Long before the hundreds of travelers, wine-tasters, and oenophiles graced the tables and tasting bars of Fox Run, it was cows that explored the property. For more than a century, Fox Run was a dairy farm. The first grapes were planted in 1984, and in 1990 the Civil War-era dairy barn was converted to a winemaking facility by Larry and Adele Wildrick, the founders of Fox Run Vineyards. In 1994 Scott Osborn and his first business partner, Andy Hale, purchased the winery from the Wildricks. With 50 acres of east-facing vineyards on glacial soils, the winery produces a remarkable range of limited-production, estate wines.
Since those early days, Scott has been working closely with winemaker Peter Bell, who brings a science-based, rationalist approach to winemaking. The winemaking team aims to achieve full creative expression within each variety of grape, giving Fox Run an abundance of delicious and refreshing wines. This wouldn’t be possible without the prowess of Vineyard Manager John Kaiser, who has worked the land at Fox Run since 1984, and without the contributions of Assistant Winemaker Lindsey VanKeuren, a Penn Yan native who got her start at Fox Run in 2012.
In 2012, Scott and Ruth Osborn teamed up with Ruth’s sister and brother-in-law (Kathleen and Albert Zafonte) to make Fox Run Vineyards exclusively family-owned. This set the course for an exciting new chapter.
If you’ve ever been to Fox Run, you’ve probably come into contact with at least one family member. It’s not unusual to find Scott pouring wine behind the tasting bar or Ruth helping take orders in the cafe. Scott and Ruth’s daughter, Jessica Worden, is the office manager and behind-the-scenes virtuoso, handling everything from shipping orders to social media to payroll. Kathy and Albert jump in and help with various events, from the Glorious Garlic Festival to Wine Club Pick Up Parties. And Ruth and Kathy’s sister, Dorothy Powell, offers a hand in the kitchen during the summer months.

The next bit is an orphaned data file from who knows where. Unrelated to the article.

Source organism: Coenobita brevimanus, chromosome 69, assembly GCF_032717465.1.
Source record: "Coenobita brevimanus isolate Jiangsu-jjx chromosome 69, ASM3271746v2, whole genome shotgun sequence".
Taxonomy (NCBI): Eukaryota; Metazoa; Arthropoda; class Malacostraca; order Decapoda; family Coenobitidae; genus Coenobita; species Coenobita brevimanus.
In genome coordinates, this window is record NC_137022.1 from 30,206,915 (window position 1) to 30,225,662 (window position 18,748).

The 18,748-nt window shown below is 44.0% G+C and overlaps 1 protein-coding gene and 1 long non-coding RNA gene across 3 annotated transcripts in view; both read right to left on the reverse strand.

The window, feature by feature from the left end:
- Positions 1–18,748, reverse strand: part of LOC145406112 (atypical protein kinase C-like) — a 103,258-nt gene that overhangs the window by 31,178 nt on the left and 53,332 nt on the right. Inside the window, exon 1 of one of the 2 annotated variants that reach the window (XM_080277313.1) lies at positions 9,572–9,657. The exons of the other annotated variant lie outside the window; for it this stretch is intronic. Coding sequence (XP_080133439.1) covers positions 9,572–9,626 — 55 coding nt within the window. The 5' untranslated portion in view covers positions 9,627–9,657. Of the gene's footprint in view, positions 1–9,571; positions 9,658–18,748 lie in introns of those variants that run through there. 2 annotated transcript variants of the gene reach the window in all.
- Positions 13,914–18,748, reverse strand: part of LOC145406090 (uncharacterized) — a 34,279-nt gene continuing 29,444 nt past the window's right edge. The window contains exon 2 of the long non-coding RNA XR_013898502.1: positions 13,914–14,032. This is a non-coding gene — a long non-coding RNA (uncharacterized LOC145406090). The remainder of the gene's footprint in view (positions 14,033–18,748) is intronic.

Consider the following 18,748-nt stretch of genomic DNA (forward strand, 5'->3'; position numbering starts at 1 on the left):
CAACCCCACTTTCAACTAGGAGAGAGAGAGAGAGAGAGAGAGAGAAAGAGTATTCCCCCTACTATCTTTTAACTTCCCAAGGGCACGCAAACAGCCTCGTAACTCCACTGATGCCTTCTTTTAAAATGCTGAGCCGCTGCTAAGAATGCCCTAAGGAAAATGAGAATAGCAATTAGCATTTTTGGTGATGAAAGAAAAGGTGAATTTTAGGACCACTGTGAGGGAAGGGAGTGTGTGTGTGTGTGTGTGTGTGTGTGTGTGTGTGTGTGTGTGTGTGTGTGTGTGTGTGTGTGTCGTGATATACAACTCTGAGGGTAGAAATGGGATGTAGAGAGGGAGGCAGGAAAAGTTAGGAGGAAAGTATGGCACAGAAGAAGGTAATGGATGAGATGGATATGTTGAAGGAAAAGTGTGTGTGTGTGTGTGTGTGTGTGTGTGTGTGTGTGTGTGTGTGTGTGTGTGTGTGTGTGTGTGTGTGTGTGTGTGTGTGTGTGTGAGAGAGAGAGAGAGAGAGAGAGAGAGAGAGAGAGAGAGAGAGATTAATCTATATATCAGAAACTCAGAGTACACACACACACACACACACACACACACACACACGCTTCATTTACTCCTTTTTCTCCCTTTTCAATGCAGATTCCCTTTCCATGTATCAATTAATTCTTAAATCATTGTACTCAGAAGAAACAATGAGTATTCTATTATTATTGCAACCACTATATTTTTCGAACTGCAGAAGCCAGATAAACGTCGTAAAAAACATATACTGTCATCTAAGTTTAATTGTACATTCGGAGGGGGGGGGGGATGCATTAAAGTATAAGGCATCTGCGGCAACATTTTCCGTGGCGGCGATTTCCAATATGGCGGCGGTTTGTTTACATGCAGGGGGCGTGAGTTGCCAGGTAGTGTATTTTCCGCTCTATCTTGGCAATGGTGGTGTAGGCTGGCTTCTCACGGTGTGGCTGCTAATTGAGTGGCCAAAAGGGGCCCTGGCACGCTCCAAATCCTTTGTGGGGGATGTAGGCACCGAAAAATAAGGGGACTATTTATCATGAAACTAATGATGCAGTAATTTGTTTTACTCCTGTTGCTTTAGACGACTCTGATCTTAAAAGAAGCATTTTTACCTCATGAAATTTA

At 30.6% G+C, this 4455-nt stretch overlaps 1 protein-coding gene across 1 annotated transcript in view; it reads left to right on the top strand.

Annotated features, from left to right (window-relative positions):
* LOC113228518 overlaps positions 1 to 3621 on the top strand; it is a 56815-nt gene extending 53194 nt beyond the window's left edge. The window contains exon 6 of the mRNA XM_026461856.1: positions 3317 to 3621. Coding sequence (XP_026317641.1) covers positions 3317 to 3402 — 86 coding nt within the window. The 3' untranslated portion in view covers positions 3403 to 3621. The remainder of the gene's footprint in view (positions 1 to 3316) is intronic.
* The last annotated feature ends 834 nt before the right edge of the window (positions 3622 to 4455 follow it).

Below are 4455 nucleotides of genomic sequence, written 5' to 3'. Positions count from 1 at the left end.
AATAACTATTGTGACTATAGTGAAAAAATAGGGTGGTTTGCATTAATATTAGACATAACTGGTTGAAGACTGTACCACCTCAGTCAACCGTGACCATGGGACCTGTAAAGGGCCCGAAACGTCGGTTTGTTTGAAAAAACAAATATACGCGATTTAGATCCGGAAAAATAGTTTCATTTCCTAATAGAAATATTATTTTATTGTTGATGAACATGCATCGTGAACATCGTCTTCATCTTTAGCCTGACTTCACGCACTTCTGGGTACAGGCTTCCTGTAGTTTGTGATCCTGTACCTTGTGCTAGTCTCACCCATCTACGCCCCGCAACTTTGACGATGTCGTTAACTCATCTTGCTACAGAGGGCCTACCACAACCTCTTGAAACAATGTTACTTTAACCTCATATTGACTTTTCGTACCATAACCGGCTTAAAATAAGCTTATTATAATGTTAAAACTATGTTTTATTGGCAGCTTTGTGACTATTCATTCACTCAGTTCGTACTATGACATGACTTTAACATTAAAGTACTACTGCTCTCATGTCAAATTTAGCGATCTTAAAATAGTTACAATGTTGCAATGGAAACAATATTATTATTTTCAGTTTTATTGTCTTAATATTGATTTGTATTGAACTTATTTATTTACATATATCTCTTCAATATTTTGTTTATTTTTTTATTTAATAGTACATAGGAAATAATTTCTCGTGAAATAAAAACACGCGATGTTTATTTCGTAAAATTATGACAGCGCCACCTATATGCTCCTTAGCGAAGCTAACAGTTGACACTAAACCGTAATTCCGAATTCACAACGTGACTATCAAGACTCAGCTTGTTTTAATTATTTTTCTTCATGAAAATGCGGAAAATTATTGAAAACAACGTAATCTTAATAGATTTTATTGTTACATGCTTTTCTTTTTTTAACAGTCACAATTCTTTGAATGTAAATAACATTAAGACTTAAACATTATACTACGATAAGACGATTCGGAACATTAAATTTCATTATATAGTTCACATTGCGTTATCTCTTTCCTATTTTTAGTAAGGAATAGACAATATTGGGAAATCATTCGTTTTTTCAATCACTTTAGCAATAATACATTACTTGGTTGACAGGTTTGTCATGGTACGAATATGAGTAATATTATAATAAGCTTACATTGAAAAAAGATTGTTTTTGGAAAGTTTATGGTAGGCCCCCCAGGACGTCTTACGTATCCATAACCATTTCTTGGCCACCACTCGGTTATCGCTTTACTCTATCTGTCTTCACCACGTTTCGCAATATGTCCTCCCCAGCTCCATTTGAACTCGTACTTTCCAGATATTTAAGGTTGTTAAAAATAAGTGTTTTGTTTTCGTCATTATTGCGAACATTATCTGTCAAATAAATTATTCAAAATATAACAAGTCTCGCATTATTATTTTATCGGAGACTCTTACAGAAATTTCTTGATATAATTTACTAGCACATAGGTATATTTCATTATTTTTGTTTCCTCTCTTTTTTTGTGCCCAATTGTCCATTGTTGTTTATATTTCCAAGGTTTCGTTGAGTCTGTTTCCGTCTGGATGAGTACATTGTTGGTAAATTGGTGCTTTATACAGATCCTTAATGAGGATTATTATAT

As business owners, the family is keenly aware of their impact on the community and the environment. In 2015, Scott and Ruth installed a number of solar panels on the property. This allows Fox Run to reduce its carbon footprint by operating on self-generated solar energy.
Standing 30 feet tall and with a wingspan of over 70 feet wide, Fox Run’s gate is not something to be missed. It was created by local artist Sam Castner of Ironvine Studios, who has been sculpting since the early 1990s. The 13 rust patina and stainless steel foxes span anywhere from three to five feet in length, and some of the fabricated trees stand over 16 feet tall. Castner’s work has made a splash around the Finger Lakes–he has hundreds of public projects up, from the Seneca Lake sculpture at the Finger Lakes Welcome Center in Geneva to the waterfall at Glenora Wine Cellars. Castner said metal fabrication is his main medium, as it offers instant gratification while forming, is structurally very strong, and has a substantial longevity to hold up in the outdoor elements. He also enjoys working with reused or recycled industrial scraps when possible. Castner is currently designing in acrylics, wood, and using all metals.